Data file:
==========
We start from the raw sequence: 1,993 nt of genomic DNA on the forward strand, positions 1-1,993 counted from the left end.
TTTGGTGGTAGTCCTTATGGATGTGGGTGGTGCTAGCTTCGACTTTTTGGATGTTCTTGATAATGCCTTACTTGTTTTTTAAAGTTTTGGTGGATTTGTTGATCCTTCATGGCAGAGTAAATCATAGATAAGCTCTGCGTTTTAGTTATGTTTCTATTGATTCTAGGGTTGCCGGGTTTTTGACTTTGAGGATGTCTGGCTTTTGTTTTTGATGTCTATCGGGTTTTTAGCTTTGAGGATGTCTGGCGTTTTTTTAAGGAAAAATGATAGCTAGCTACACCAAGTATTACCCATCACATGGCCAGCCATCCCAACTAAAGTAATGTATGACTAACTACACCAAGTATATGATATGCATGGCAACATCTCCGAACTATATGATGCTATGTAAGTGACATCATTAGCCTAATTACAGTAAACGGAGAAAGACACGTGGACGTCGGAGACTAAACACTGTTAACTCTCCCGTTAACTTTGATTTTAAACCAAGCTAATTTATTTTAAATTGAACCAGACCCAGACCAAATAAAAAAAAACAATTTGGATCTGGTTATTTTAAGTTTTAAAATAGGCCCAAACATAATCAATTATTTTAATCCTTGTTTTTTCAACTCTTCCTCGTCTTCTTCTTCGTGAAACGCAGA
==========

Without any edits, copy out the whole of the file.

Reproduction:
We start from the raw sequence: 1,993 nt of genomic DNA on the forward strand, positions 1-1,993 counted from the left end.
TTTGGTGGTAGTCCTTATGGATGTGGGTGGTGCTAGCTTCGACTTTTTGGATGTTCTTGATAATGCCTTACTTGTTTTTTAAAGTTTTGGTGGATTTGTTGATCCTTCATGGCAGAGTAAATCATAGATAAGCTCTGCGTTTTAGTTATGTTTCTATTGATTCTAGGGTTGCCGGGTTTTTGACTTTGAGGATGTCTGGCTTTTGTTTTTGATGTCTATCGGGTTTTTAGCTTTGAGGATGTCTGGCGTTTTTTTAAGGAAAAATGATAGCTAGCTACACCAAGTATTACCCATCACATGGCCAGCCATCCCAACTAAAGTAATGTATGACTAACTACACCAAGTATATGATATGCATGGCAACATCTCCGAACTATATGATGCTATGTAAGTGACATCATTAGCCTAATTACAGTAAACGGAGAAAGACACGTGGACGTCGGAGACTAAACACTGTTAACTCTCCCGTTAACTTTGATTTTAAACCAAGCTAATTTATTTTAAATTGAACCAGACCCAGACCAAATAAAAAAAAACAATTTGGATCTGGTTATTTTAAGTTTTAAAATAGGCCCAAACATAATCAATTATTTTAATCCTTGTTTTTTCAACTCTTCCTCGTCTTCTTCTTCGTGAAACGCAGA